Chronic kidney disease symptoms and treatment

Chronic kidney disease symptoms and treatment

According to the National Kidney Foundation, approximately 26 million American adults are diagnosed with chronic kidney disease, and millions of others are at an increased risk for the disorder. Chronic kidney disease manifests as a gradual loss of kidney function as the victim ages.

Since the primary role of the kidneys is to remove waste and excess fluid from the body, in cases of chronic kidney disease, dangerous amount of excess waste and fluid can build up in the body and cause further health complications if untreated.

Unfortunately, signs and symptoms of chronic kidney failure may not be as obvious in the early stages of the disease. Recognition of the disorder may not become readily apparent until the impairment of the kidneys has reached a severe stage. According to the U.S. National Library of Medicine, the loss of function in the kidneys may be so slow that symptoms will not appear until the kidney function is less than one-tenth of its normal function.

Once a patient reaches the final stage of chronic kidney disease, known as end-stage renal disease or ESRD, the kidneys are completely unable to remove waste and excess fluids from the body and the patient will need a dialysis or a kidney transplant. The U.S. National Library of Medicine says that chronic kidney disease and ESRD currently affects more than two out of every 1,000 people in the United States.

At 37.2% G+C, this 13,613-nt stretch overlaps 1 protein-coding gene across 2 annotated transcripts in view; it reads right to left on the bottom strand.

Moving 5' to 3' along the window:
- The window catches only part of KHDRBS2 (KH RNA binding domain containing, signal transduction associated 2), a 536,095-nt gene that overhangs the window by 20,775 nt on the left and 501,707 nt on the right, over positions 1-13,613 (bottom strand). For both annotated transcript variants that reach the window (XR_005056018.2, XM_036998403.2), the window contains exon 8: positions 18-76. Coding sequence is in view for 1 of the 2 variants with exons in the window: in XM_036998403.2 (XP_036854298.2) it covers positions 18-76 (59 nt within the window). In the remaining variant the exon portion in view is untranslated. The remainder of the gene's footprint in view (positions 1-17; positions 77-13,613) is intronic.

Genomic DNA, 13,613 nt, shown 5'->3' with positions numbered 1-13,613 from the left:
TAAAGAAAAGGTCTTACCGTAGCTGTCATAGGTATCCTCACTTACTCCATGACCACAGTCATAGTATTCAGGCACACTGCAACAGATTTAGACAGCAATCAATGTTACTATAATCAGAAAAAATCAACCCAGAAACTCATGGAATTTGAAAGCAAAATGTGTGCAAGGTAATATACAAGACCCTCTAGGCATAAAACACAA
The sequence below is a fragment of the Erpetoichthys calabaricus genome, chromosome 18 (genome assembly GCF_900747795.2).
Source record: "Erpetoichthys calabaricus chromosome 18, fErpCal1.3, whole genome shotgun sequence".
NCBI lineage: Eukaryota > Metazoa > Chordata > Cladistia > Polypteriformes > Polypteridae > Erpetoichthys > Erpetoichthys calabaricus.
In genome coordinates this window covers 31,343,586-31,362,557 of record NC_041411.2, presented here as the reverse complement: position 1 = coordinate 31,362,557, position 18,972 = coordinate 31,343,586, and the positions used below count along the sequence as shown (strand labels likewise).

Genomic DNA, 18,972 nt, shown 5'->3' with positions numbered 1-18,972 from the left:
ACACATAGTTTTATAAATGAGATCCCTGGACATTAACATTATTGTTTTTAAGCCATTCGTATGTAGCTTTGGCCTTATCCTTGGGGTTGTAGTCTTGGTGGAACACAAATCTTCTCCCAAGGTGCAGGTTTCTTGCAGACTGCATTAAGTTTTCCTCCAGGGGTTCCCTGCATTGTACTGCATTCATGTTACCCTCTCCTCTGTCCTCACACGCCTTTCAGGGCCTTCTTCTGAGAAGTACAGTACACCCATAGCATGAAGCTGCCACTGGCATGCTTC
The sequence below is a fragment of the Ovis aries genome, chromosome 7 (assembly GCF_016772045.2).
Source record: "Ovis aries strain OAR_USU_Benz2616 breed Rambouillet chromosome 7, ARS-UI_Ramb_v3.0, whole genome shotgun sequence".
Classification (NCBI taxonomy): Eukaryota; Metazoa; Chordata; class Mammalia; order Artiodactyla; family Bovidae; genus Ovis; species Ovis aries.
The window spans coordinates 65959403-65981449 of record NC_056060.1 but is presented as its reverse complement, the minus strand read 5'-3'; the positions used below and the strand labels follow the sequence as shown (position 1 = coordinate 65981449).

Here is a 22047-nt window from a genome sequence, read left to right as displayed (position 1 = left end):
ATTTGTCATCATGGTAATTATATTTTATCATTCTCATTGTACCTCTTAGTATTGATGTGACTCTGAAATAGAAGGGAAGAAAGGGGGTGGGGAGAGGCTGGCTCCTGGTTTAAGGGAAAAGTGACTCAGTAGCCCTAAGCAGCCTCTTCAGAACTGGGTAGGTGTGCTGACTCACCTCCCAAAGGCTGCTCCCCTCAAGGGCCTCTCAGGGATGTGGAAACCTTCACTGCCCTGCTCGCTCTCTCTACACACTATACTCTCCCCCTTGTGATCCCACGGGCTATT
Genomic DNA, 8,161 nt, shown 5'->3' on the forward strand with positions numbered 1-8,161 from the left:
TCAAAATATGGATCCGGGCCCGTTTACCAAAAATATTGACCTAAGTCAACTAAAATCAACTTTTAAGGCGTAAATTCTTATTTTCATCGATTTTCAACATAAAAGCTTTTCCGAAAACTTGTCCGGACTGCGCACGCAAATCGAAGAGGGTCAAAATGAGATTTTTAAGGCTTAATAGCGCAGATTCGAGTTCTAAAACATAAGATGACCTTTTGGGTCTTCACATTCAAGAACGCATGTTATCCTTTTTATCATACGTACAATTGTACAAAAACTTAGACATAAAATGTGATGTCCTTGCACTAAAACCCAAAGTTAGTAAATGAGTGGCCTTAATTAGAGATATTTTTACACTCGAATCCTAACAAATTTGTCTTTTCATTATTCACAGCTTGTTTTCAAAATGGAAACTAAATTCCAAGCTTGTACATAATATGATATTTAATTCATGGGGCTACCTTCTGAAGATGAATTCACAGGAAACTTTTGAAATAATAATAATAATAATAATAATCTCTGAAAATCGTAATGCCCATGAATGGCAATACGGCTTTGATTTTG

Two of the most common causes of chronic kidney disease are diabetes and high blood pressure. However, the disease can also be caused by a wide range of other diseases and conditions, including autoimmune disorders, birth defects, certain toxic chemicals, injuries, trauma, some pain medications and reflux nephropathy.

Treatment for chronic kidney failure is geared toward reducing the progression of kidney damage, typically by targeting the underlying cause of the problem. One of the more common methods for treating chronic kidney failure includes controlling blood pressure to slow down further kidney damage.

Angiotensin-converting enzyme (ACE) inhibitors and angiotensin receptor blockers (ARBs) are both often used as part of the treatment process. The goal of many treatment processes is to keep blood pressure at or below 130/80 mmHg.

Doctors often recommend that patients take the following measures to protect the kidneys and prevent stroke and heart disease:

  • Don't smoke tobacco
  • Choose foods low in fat and cholesterol
  • Exercise regularly
  • Take cholesterol-reducing medicines
  • Control your blood sugar
  • Avoid overindulging on salt and potassium

It's important to always consult your Cincinnati urologist before making any changes in your diet and exercise routine, or before taking medications in order to ensure that these measures will contribute positively to improving your health.

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